Worms in the Woods
Long considered the best friends of gardeners, earthworms are proving to be formidable enemies of the forest.
I remember clearly when it first dawned on me that something was wrong. It was on a late August afternoon about 15 years ago. It wasn’t exactly a “eureka” moment, more a slow revelation. At the time, my family and I had lived in the countryside south of Erin Village for just three or four years. Having moved from a more urban environment, I savoured every opportunity to get out and traipse over our “back 40,” particularly enjoying our woodlot which is composed entirely of deciduous trees – primarily maples, beech and ash.
I had been noticing that our woodlot looked a bit odd, but I couldn’t quite put my finger on why. In hindsight, as a professional biologist, I’m a bit embarrassed that it took me so long to see the problem.
Our forest had no leaves – at least not on the ground. A seemingly lush canopy overhead provided the typical filtered light of a forest, but on the ground – just dirt and sticks. How could that be? My recollection of a normal forest floor, say, in cottage country, was a moist layer of leaves providing a soft spongy cushion underfoot. But here, hard dry dirt.
Why should my forest be without that characteristic layer of litter that helps define a rich woodland?
Over the next while, through investigations that included crawling around on the forest floor and turning over sticks and rocks, Internet searches, and reading scientific literature, I came to realize that my woodlot was suffering from an overabundance of worms. I found no salamanders in my woodlot and relatively few litter-dwelling insects. However, beneath almost every log and rock I turned over was a striking number of earthworms.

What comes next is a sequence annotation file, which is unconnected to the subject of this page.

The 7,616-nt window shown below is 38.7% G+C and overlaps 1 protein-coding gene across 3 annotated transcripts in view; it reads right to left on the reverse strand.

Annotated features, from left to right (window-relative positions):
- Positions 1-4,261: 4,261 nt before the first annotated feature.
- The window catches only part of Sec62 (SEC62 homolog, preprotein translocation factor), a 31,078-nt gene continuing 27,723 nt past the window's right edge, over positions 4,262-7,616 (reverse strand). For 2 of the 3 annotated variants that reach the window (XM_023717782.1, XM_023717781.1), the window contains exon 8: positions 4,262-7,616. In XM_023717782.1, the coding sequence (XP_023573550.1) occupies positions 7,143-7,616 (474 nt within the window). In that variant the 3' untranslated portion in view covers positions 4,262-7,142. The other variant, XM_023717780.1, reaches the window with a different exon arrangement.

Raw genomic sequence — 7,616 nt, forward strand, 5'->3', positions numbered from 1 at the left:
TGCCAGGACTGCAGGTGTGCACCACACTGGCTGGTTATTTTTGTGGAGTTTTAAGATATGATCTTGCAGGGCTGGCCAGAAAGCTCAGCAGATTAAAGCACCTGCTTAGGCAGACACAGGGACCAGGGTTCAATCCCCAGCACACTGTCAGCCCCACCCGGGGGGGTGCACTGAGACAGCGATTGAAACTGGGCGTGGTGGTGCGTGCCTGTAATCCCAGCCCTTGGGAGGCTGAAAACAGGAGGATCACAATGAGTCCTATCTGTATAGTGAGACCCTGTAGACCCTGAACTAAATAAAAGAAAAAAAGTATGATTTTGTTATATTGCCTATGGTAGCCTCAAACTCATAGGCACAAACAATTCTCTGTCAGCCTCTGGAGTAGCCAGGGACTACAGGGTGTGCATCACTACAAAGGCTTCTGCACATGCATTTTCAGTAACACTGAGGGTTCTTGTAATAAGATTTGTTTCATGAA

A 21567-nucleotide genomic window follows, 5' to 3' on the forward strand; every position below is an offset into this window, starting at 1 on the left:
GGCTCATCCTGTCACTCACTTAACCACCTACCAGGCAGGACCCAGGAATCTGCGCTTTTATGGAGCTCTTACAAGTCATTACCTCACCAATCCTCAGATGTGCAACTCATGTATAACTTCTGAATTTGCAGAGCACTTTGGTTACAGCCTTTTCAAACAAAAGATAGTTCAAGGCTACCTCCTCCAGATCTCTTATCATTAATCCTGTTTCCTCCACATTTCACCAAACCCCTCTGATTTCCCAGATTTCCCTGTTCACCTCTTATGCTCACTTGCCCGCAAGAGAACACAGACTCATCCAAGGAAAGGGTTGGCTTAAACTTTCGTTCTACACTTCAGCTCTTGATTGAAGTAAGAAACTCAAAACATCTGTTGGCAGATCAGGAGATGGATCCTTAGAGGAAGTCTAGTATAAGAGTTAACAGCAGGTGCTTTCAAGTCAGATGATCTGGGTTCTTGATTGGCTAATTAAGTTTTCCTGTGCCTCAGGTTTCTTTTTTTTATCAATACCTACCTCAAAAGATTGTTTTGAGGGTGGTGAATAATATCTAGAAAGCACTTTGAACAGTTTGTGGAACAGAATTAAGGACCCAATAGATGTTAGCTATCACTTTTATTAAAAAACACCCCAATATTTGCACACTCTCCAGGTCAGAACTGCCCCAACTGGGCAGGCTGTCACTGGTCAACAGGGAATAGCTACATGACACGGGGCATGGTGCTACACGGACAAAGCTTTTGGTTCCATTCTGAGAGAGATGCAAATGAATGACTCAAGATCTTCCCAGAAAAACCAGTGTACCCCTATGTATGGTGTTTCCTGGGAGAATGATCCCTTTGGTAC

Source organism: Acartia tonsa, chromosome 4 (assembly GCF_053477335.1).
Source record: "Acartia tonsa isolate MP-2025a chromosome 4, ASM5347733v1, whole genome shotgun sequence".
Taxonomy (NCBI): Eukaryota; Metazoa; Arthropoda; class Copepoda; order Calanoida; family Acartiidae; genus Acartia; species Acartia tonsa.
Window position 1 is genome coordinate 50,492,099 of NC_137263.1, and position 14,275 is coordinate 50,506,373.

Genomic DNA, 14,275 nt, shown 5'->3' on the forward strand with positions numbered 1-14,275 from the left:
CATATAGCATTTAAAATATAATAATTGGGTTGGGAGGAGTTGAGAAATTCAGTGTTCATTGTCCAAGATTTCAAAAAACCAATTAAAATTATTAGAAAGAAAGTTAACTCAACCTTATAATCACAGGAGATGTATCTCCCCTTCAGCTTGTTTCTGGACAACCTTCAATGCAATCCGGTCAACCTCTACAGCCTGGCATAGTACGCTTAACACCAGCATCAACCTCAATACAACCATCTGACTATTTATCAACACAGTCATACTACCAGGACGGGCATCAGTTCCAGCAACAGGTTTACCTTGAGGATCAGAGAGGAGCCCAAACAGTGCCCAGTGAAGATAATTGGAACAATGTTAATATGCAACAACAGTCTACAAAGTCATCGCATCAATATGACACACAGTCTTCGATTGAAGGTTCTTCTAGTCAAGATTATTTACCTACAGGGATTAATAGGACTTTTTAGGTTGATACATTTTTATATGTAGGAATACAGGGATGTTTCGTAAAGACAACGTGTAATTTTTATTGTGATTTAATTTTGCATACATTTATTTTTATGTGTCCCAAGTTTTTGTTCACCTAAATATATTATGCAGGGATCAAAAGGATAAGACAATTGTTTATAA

Worms are digesting the leaves that fall to the ground in my forest at such a pace that accumulations of litter do not occur. As it turns out, it doesn’t take any worms at all to comprise an “overabundance” in this neck of the woods. That’s because worms aren’t native to this part of the world. They are an introduced, or “exotic,” species.
Why aren’t there any native worms?
In virtually all of Canada and much of the northern United States earthworms were extirpated during the recent (well, recent in geological terms) Pleistocene glaciations of 11,000 to 14,000 years ago when the landscape was covered with ice sheets up to several kilometres thick.
According to one of the most accessible sources of information on worms and their impacts on forests, the website of Great Lakes Worm Watch (www.nrri.umn.edu/worms) run by the University of Minnesota, the glaciers scoured the land, eliminating all forms of life. As the glaciers retreated, forests and other ecosystems migrated north. Slow-moving animals, such as earthworms, whose natural rate of spread is only about four to ten metres per year, remained in the south. Therefore, our Canadian forests evolved in the absence of earthworms.
How did they get here?
The first earthworms and worm cocoons (egg cases) likely arrived with soil, plants, food and shipping ballast brought by European settlers in the early to mid-1800s. And exotic species of earthworms have continued to be accidentally imported ever since. According to Worm Watch, there have been 25 species of non-native earthworms reported in Canada and 36 in the United States. Most, including the familiar night crawler or dew worm (Lumbricus terrestris), come from Europe, with the remainder from Asia.
Now that they are here in abundance, the most common vectors of earthworm spread are vehicles and shipments of soil or plant products. Worms and their eggs “hitchhike” on cars, trucks, farm machinery and all manner of transportation. Worms are common passengers in shipments of agricultural products, horticultural topsoil, and the sand and gravel used in road construction. According to Erin Bayne, a forest ecology professor at the University of Alberta, worms are spread into off-road locations like my woodlot and more extensive regions of forest on horses’ hooves, hikers’ footwear, all-terrain vehicles, and by fishermen who dump or lose their live bait near lakes and along portages and trails.
What are the impacts of earthworms?